Rorate Caeli

Bernanos, Bresson and McDonagh: Shedding Light on the Catholic Priesthood

 I must confess to being annoyed when people ask me what my favorite anything is:  book, movie, music.  I am annoyed because I am not the type of person that has one favorite of anything.  But if someone asked me which books or films or music have had an important impact on my life, I could definitely answer that question.  There is one book, made into a film, that has impacted my life in a deep way both as a Catholic and as a priest.  That book is George Bernanos’ The Diary of a County Priest and the film based on that book by the French director, Robert Bresson.  When a young man comes to see me to talk about a possible vocation to the priesthood, I always ask him to read The Diary of a Country Priest and then to come back to talk to me about it.  I must say that most of the young men have come back perplexed by the book and by the character of the priest.  That is when I tell them that I will pray for their vocation but that someone else may be more helpful in the process of discernment.

Bernanos surely is one of the great Catholic authors of the last century.  His writings deserve to be known by all Catholics who think about their faith and the state of the Church.  He is a man of deep faith who has no illusions about the presence of the wheat and the tares within the Church in this world.  And Bernanos says more about what a Catholic priest should be in The Diary than in most theological manuals on the priesthood.

It is with this in mind that I offer my thoughts on a film that I saw very recently and that I think is a powerful contemporary meditation on the Catholic priesthood.  The film is Calvary, directed and written by John Michael McDonagh  and starring Brendan Gleeson.  The setting is contemporary Ireland, a perfect setting for asking the question about what it means to be a Catholic priest in a world that is not only secular but also deeply and negatively post-Christian.  The director stated in a recent interview that this film is Bresson’s Diary of a Country Priest with a few gags thrown in.  I would not agree with that rather flippant assessment of the film.  For me it is significant that the director who conceived this film saw its relationship to Bresson’s film based on Bernanos’ novel. 

A number of reviewers call this film a dark comedy.  I am not sure what they mean by this, unless they see life itself as an absurd comedy of sorts.  The film is dark, but at its heart there is a light in the person of Father James, the protagonist of the film. But this light is not in the least sentimental; it is a light of strength and reality in the midst of the messiness of human life and relationships that is the arena in which the Catholic priest must do his battle for Christ, for the Church, and above all for the God who is Love.  This priest is intensely aware of his situation:  a man of faith who must witness to Christ amidst a hostile and unbelieving world in a manly and realistic and courageous and loving way.  And he also understands the weakness and the unreality and the silliness and the mediocrity of the Church that he serves and that he loves.  And he understands his own weakness that he struggles to overcome, and he finally realizes, like St. Paul, that Christ’s grace is sufficient for him to do what he must do as a priest.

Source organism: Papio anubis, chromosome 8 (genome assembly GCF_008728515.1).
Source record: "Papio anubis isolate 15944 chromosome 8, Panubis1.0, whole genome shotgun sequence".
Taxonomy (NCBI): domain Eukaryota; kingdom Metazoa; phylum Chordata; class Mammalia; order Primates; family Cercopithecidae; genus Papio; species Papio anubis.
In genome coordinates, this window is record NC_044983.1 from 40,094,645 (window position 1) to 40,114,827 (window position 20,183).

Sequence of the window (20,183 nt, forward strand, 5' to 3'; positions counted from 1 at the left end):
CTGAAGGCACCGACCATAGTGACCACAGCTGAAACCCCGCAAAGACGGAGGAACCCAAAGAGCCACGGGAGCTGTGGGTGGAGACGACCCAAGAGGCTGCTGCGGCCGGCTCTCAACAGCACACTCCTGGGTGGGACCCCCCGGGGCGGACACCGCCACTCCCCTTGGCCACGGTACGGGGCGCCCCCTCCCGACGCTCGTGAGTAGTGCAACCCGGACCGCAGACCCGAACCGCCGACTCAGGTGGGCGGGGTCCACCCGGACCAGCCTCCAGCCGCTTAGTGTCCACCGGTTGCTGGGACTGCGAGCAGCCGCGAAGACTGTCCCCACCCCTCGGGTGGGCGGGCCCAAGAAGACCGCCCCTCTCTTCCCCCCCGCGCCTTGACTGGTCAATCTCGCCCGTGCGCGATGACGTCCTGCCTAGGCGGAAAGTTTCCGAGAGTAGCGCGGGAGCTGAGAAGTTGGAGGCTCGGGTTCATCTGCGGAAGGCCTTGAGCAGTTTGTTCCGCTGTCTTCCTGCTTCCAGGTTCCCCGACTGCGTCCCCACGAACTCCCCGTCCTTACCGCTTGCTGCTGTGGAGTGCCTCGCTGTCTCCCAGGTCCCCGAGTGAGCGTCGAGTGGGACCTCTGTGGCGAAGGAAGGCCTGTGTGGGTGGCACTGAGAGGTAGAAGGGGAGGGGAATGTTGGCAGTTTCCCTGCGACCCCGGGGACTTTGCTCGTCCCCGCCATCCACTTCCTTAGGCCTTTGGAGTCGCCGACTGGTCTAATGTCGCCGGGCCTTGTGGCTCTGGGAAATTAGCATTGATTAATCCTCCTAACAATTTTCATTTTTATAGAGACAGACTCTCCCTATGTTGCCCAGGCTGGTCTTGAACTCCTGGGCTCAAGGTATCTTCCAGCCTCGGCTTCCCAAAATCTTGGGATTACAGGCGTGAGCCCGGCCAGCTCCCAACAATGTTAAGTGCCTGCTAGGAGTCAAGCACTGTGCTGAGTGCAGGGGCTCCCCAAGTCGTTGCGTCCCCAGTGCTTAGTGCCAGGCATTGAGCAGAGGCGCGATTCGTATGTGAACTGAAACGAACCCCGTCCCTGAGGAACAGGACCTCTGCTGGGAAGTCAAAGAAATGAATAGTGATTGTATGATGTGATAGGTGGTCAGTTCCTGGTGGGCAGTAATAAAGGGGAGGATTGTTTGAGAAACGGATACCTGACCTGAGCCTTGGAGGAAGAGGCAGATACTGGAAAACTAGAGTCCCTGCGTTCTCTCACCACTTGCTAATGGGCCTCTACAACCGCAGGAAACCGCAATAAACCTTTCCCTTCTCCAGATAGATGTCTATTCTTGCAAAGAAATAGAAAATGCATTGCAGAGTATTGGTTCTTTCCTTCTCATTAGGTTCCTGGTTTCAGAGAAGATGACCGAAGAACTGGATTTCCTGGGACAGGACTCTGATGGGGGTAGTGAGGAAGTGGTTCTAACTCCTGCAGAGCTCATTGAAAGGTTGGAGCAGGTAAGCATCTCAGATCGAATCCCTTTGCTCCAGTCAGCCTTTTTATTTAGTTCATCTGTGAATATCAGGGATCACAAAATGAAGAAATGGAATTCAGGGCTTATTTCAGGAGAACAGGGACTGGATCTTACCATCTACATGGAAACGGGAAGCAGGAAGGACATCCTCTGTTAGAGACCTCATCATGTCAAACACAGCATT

If I were a bishop I would show this film to all my seminarians and then talk to them about it. It is not easy to watch. But it is not only an antidote to careerism and pietism and clericalism and romanticism.  It is a testament to the essence of the Catholic priesthood as intrinsically related to the suffering and death of Jesus Christ.  It is significant that neither Bresson’s film of The Diary of a Country Priest nor Calvary include scenes showing the priest celebrating Mass except in passim.  But neither film needs to do this, for both films show the priest as an alter Christus in his very life.  And what each priest in both films experience as they offer the Holy Sacrifice is translated into something startlingly real in how each lives his life as a priest, especially in his relationships with the people who surround him, some of whom who love him, some who hate him, and some who are totally indifferent to him.

For me it is significant that the author of The Diary of a Country Priest, George Bernanos,  and Robert Bresson who made the film of that novel and John Michael McDonagh who wrote the screenplay for Calvary are all laymen.  Perhaps only they could give us a true perspective of the priesthood, for they are not bogged down by the weight of a clericalism that has obscured the essence of the priesthood for a very long time.

Fr. Richard G. Cipolla


P.S. Diary of a Country Priest (1951 motion picture) below (full version, with English subtitles - from a 2012 Rorate post):